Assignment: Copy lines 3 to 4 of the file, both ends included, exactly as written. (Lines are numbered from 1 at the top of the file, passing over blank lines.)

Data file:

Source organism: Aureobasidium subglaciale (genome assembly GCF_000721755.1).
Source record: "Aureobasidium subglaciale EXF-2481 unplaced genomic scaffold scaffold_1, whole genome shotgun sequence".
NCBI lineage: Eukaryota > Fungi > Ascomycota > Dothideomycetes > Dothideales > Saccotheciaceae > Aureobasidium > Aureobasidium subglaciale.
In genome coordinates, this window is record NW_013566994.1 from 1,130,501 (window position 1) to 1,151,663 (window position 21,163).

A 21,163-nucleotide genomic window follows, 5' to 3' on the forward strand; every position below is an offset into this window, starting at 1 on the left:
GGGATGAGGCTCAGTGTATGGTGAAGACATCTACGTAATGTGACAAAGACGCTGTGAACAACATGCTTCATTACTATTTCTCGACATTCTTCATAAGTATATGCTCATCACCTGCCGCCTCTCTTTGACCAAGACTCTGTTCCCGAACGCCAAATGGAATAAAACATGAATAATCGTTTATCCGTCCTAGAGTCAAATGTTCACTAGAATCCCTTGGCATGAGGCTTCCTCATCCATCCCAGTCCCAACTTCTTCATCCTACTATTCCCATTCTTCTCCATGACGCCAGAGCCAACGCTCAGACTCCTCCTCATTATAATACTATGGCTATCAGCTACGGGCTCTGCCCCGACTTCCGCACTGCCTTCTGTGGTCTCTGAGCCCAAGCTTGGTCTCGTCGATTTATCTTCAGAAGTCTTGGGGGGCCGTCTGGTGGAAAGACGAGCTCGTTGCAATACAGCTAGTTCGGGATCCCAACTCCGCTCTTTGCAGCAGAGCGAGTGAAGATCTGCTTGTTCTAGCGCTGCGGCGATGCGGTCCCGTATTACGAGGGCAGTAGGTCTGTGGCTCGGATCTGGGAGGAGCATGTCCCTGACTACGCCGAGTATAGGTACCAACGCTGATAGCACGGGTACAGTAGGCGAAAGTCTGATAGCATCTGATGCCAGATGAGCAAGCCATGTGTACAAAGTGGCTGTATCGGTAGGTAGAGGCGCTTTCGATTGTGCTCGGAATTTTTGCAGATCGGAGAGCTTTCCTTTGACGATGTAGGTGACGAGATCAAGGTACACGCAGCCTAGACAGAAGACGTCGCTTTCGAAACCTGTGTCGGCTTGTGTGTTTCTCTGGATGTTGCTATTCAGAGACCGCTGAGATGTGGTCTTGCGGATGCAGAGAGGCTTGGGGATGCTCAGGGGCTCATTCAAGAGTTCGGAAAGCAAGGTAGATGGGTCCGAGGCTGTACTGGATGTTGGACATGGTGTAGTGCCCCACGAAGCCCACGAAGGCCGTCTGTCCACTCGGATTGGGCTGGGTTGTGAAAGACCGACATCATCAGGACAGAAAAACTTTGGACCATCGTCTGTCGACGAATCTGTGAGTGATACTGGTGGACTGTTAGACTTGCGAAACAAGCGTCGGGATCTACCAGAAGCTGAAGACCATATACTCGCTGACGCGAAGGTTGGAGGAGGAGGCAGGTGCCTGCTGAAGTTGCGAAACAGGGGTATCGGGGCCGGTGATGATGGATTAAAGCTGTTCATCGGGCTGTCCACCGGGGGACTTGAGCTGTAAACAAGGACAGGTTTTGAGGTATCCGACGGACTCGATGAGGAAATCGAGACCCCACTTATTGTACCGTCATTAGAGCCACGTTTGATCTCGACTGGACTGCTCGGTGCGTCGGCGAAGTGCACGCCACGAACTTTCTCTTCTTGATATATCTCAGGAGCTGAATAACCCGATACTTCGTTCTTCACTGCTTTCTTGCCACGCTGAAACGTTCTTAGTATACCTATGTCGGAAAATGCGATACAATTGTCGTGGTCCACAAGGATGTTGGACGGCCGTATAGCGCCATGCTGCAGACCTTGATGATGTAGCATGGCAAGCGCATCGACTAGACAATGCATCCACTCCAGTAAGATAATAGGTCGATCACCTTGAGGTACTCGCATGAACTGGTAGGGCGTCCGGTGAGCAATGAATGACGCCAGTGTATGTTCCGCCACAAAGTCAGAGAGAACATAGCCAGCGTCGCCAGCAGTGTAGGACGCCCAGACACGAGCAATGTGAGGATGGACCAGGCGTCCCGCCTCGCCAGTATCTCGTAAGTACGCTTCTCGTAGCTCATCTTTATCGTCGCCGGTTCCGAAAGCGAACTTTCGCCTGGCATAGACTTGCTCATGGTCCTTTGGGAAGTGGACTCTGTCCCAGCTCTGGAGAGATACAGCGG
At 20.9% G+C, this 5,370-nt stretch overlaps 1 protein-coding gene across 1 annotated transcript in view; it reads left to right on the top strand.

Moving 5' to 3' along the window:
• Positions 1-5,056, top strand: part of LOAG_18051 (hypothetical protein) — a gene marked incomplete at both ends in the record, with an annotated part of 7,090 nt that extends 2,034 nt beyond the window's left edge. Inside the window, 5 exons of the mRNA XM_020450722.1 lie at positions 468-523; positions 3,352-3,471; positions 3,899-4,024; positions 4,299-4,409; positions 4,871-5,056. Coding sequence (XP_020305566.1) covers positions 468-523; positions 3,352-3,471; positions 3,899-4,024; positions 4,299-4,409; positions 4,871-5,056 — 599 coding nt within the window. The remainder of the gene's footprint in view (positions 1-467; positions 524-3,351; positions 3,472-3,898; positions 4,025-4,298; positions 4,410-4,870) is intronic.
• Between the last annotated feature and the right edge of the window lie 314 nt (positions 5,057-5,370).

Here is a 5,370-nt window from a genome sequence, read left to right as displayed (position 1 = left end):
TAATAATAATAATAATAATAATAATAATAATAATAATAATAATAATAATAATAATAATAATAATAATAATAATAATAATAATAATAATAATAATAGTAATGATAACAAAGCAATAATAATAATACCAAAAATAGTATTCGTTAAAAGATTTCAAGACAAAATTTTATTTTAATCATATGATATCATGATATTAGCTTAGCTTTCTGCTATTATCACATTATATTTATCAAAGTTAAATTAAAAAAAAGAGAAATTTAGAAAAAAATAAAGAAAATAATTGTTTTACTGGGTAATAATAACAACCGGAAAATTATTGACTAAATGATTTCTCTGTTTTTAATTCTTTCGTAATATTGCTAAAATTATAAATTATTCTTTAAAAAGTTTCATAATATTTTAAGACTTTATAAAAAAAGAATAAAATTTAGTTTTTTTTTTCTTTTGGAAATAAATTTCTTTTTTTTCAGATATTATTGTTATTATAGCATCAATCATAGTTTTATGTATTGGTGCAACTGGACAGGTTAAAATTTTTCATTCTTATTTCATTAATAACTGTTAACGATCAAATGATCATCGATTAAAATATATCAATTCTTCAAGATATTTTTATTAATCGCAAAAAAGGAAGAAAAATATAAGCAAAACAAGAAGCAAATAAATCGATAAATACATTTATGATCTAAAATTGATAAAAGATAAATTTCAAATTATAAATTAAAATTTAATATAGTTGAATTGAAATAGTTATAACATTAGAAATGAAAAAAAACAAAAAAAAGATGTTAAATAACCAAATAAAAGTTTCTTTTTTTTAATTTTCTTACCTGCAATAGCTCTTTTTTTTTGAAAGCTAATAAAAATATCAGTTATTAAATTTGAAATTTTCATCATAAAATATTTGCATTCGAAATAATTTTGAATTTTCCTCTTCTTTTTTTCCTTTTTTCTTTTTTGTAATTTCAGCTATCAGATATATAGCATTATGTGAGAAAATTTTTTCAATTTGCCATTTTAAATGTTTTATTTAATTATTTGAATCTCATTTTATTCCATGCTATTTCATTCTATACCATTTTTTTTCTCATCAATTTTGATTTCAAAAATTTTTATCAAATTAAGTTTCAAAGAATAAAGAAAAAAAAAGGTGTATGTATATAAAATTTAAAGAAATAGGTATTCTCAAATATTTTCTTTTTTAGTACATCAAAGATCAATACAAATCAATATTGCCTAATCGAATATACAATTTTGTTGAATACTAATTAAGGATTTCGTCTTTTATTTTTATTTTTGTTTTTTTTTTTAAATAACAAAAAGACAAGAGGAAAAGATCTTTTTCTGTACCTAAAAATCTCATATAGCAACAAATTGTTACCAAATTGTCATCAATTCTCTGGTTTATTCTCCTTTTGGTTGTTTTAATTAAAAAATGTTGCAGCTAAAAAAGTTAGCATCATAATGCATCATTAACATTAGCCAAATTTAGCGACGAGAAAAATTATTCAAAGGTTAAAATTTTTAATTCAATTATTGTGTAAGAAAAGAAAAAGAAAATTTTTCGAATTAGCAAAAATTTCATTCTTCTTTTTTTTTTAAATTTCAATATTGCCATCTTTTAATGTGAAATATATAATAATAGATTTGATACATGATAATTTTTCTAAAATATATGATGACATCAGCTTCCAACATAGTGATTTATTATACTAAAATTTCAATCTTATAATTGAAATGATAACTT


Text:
NCBI lineage: Eukaryota > Fungi > Ascomycota > Dothideomycetes > Dothideales > Saccotheciaceae > Aureobasidium > Aureobasidium subglaciale.
In genome coordinates, this window is record NW_013566994.1 from 1,130,501 (window position 1) to 1,151,663 (window position 21,163).